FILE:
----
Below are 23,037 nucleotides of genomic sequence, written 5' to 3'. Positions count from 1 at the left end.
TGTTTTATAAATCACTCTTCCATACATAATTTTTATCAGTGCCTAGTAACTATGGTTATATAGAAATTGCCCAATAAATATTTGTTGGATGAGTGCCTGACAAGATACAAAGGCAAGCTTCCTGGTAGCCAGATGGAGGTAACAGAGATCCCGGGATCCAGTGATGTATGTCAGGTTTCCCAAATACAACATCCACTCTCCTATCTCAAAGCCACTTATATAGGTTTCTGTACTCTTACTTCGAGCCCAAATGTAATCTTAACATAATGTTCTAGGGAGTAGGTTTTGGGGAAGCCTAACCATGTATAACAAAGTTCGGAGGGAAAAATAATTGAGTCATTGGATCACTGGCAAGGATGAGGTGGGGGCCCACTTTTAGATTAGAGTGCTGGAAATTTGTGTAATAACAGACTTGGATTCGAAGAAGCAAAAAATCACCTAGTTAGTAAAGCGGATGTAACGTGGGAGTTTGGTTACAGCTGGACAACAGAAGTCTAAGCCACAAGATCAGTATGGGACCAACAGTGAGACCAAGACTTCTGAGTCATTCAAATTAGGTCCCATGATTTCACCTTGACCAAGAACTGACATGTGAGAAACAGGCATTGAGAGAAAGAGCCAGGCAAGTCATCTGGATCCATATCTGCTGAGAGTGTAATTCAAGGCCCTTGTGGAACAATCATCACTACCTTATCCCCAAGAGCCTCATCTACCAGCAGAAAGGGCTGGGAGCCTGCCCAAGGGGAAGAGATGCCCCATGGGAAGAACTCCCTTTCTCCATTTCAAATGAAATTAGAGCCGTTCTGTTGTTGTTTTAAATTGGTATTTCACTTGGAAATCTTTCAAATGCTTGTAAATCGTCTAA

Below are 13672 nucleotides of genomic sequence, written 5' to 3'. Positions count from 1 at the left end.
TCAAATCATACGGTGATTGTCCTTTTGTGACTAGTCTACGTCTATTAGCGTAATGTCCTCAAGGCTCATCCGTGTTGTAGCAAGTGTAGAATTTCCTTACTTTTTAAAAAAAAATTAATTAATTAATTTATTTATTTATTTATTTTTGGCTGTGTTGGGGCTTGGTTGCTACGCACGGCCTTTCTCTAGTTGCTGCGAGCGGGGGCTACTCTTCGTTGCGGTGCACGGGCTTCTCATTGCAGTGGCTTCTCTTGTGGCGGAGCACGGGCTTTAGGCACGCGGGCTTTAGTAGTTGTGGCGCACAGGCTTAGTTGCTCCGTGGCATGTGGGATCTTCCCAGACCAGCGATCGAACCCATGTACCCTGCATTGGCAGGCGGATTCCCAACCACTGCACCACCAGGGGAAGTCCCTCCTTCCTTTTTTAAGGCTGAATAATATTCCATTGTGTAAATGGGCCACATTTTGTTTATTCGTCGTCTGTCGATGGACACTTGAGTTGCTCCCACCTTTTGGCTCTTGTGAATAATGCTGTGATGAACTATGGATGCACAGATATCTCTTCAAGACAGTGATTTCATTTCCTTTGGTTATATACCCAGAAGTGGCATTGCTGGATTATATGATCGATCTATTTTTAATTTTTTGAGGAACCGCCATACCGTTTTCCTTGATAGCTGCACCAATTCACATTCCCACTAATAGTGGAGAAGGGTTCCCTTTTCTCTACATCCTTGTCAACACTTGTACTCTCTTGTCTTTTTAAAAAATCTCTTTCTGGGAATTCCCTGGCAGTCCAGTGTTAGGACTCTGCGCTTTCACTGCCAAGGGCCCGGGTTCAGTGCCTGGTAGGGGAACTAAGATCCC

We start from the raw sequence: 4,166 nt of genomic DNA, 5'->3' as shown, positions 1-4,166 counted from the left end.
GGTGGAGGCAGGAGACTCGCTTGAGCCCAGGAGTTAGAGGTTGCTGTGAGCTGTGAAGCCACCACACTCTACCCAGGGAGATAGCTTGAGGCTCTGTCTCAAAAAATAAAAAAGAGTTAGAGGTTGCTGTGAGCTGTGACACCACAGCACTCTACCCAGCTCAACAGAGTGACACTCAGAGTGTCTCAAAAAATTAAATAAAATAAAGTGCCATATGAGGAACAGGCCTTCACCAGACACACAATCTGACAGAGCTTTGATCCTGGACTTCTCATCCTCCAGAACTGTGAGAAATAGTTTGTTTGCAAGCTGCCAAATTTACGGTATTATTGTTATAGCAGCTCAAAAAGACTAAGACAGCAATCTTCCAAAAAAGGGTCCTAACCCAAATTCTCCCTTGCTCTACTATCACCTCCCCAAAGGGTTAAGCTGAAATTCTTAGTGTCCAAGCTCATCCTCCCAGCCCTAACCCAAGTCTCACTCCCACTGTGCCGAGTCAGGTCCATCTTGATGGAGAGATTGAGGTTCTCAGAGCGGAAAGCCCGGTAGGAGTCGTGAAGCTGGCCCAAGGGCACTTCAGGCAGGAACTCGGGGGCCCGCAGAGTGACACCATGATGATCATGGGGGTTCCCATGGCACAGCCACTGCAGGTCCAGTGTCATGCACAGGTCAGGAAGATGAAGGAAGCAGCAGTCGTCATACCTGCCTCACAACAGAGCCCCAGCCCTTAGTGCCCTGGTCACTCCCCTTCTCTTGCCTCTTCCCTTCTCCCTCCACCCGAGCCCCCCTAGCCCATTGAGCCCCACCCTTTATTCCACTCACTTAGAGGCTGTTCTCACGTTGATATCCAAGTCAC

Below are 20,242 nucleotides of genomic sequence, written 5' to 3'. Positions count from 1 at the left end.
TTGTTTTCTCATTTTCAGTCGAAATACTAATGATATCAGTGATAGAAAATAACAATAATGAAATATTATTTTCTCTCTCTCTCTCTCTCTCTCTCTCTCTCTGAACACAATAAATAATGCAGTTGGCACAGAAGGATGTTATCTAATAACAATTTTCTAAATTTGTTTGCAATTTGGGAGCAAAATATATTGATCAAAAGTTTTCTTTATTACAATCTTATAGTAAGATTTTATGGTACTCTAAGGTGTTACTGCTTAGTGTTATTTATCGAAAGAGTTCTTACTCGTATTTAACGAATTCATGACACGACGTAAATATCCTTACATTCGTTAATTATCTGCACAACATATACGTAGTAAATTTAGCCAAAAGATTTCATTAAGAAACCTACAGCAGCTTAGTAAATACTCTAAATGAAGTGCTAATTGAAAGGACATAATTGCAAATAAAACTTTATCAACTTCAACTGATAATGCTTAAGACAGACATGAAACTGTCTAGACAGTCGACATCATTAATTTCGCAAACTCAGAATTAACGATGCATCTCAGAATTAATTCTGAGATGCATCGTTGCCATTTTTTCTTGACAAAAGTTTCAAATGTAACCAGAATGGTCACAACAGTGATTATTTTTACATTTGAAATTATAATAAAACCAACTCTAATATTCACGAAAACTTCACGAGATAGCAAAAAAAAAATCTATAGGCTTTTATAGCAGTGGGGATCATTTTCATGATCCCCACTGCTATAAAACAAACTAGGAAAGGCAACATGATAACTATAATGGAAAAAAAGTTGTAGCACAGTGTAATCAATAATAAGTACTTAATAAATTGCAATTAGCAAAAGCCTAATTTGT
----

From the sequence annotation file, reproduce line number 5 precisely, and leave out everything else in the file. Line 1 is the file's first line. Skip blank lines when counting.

We start from the raw sequence: 4,166 nt of genomic DNA, 5'->3' as shown, positions 1-4,166 counted from the left end.